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Mike BarryEye on the Island

By Mike Barry
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LIRR’s Quiet Cars

Long Island Rail Road (LIRR) riders know that the LIRR’s good news usually comes with a disclaimer, and its bad news is either withheld or chronicled in complaints filed by a U.S. attorney (e.g., the LIRR’s disability scandal).

But let’s focus for the moment on June 2012’s good news, and the disclaimer. The LIRR announced that effective Monday, June 18, it was expanding its Quiet Car Pilot Program “to include all peak single-level electric trains that operate to/from Penn Station and Atlantic Terminal during the rush hours,” according to a LIRR pamphlet left recently on riders’ seats.

In the morning, the train’s first car is the Quiet Car and, in the evening, the train’s last car is the Quiet Car. Customers traveling in the Quiet Car are being asked to refrain voluntarily from using cell phones, disable the sounds emanating from their electronic devices, and set their headphones at a volume so that others cannot hear them. Using an indoor voice is encouraged on Quiet Cars, as well.

Based on a market research project known as my own personal experience, more than half of the LIRR’s rush hour riders are ineligible for the Quiet Car. The question is whether passengers falling into that category even know the LIRR has established Quiet Cars. The LIRR rider yapping on a cell phone, playing a video game, tuning out the world with headphones, or speaking loudly is not the type of person who reads a LIRR pamphlet about the LIRR’s expansion of its Quiet Car Pilot Program.

Alas, there’s hope for the noisemakers, and it comes in the form of the LIRR’s disclaimer. “If there is a service disruption or if a train is operating with a reduced number of cars,” the aforementioned pamphlet explained, “we [the LIRR] will be unable to designate a Quiet Car.”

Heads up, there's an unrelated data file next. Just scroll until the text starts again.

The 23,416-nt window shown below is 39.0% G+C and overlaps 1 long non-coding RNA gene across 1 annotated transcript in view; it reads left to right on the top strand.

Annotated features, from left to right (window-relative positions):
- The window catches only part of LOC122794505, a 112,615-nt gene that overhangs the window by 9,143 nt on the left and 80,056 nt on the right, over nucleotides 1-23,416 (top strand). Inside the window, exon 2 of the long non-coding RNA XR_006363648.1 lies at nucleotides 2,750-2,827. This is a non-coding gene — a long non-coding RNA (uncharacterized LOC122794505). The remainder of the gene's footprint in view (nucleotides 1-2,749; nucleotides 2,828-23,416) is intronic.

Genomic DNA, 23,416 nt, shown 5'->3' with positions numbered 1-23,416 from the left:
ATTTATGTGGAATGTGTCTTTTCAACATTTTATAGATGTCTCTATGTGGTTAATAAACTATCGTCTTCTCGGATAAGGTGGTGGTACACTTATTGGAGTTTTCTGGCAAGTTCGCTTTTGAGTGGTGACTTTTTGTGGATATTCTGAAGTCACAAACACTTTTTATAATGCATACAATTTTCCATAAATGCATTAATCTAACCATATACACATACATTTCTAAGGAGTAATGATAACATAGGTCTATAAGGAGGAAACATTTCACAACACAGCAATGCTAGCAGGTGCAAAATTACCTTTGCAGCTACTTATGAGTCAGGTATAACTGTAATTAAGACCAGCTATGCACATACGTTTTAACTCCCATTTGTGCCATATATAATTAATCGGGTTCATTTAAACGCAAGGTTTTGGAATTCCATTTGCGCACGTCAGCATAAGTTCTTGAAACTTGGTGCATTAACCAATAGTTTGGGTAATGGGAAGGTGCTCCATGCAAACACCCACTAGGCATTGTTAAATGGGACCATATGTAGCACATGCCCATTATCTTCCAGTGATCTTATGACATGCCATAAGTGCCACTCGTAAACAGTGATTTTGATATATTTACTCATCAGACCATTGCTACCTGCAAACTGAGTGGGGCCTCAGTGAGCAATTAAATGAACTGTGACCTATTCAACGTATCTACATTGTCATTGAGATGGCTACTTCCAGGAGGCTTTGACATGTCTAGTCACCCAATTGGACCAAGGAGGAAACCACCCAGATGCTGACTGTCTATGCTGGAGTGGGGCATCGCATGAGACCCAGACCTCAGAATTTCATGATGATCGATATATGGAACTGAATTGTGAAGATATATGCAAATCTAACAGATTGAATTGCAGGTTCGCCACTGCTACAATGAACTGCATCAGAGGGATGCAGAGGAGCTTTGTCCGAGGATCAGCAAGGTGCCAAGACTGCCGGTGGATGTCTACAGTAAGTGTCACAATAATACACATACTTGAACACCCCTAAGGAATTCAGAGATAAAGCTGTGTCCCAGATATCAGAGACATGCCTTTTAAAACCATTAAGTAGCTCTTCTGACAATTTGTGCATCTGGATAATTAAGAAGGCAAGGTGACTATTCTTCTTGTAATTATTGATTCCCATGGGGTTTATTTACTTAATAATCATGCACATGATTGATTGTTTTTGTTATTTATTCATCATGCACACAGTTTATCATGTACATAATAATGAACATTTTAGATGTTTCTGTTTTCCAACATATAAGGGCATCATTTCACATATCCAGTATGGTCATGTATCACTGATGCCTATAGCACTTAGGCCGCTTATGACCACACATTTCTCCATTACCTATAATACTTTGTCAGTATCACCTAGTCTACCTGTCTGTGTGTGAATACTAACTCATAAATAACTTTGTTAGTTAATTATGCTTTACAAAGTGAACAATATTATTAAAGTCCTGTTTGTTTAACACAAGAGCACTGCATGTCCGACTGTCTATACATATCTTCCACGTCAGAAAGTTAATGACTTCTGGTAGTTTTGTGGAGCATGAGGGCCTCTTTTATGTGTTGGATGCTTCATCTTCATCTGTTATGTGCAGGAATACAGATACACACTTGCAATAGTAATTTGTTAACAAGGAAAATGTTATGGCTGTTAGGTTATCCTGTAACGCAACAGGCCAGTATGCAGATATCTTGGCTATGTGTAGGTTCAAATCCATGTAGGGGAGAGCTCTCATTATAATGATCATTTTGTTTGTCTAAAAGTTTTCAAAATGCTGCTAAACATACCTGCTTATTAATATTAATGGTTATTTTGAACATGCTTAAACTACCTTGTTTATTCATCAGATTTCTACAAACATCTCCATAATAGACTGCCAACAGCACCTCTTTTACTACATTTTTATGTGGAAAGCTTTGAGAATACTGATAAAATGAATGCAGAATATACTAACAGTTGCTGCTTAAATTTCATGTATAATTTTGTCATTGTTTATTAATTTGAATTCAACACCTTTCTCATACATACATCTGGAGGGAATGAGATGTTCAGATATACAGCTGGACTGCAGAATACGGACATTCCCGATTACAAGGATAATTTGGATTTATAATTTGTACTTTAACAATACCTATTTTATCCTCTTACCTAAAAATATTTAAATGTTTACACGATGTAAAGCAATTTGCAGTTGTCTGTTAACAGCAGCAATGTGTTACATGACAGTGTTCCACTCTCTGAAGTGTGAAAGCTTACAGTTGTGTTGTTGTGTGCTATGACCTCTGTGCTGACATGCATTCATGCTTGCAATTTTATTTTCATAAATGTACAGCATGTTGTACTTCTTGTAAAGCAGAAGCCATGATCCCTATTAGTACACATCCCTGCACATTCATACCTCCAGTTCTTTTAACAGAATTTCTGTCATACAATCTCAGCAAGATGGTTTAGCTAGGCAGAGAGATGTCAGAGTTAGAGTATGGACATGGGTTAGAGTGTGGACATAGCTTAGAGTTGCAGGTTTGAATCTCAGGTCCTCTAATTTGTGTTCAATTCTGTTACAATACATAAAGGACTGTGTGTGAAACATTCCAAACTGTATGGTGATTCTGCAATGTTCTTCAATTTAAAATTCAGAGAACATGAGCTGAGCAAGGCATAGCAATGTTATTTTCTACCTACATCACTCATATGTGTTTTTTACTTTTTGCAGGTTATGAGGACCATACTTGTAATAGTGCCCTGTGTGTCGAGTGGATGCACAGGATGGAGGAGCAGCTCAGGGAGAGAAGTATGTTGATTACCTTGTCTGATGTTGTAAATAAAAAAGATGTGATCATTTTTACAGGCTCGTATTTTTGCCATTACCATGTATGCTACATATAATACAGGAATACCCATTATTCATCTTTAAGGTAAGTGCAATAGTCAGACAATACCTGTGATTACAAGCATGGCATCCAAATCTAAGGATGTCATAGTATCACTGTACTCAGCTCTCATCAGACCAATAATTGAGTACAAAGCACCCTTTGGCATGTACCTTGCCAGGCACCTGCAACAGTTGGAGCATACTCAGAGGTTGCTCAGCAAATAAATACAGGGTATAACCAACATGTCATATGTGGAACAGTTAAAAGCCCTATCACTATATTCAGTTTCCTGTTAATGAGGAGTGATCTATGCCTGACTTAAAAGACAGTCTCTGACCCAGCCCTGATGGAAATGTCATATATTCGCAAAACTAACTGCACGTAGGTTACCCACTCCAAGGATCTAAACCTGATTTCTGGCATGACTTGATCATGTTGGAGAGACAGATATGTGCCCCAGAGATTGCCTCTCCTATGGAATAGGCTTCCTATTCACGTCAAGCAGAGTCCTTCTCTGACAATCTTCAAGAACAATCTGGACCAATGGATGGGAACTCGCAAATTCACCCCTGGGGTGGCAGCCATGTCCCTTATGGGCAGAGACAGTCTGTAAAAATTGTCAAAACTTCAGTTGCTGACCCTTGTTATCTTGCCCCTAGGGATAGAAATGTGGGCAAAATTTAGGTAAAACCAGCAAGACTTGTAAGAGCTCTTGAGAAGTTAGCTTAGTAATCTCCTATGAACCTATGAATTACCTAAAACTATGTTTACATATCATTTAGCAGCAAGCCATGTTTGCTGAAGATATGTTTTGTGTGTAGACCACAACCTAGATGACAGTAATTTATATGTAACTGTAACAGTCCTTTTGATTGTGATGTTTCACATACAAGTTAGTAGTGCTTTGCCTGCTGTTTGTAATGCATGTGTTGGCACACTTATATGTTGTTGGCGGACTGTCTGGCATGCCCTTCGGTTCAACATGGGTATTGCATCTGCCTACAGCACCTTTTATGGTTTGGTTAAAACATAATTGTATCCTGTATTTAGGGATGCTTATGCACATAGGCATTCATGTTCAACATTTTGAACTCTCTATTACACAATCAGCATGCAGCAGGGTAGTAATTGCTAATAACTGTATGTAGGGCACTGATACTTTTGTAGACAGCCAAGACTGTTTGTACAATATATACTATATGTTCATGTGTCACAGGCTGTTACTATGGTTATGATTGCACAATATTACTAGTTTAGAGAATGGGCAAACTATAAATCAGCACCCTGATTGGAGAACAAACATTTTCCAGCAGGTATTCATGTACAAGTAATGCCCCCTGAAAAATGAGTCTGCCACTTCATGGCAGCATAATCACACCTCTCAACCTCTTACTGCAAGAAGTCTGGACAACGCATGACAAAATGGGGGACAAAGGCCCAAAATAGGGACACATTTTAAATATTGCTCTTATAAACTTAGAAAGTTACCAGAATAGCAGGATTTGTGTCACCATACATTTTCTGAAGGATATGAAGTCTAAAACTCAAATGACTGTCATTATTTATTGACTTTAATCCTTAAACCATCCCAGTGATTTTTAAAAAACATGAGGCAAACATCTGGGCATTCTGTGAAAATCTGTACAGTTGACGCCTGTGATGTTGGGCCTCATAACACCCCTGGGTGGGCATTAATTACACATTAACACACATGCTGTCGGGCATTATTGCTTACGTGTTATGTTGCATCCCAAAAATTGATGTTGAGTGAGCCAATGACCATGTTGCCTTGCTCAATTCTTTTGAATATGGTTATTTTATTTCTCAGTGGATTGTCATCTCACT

Oh, is it because late trains, or those operating with fewer cars, don’t have first or last cars? Nah, the LIRR’s missive implied, this Quiet Car thing must fall to the wayside immediately if everything isn’t going 100 percent according to plan. Besides, do you really think giving passengers a one-car refuge from the circus materializing in the train’s other cars is really a LIRR priority?

I’ve tried mightily to champion mass transit. Yet the LIRR, with its half-hearted attempts to make the rush-hour travel experience more relaxing for people who don’t like being trapped in a rolling arcade, and Amtrak, an enterprise which consistently meets low expectations, often make me want to get into a car.

Here’s a recent Amtrak anecdote to illustrate my point. I was in Washington, D.C. early last week on business, and returned to New York on Wednesday, June 20. The Amtrak train left D.C.’s Union Station on time at 6:05 p.m. The long day’s journey into night ended at Penn Station at 10:15 p.m., 45 (!) minutes after its scheduled arrival time. But my evening of bad train experiences was just beginning. I then took the 10:48 p.m. on the LIRR’s Port Washington branch, and it ran about 15 minutes late because of signal problems. Given the fact that this was an off-peak LIRR train, and there was a service disruption, I already knew there was no Quiet Car, too.

Mike Barry, a corporate communications consultant, has worked in government and journalism. Email: MFBARRY@optonline.net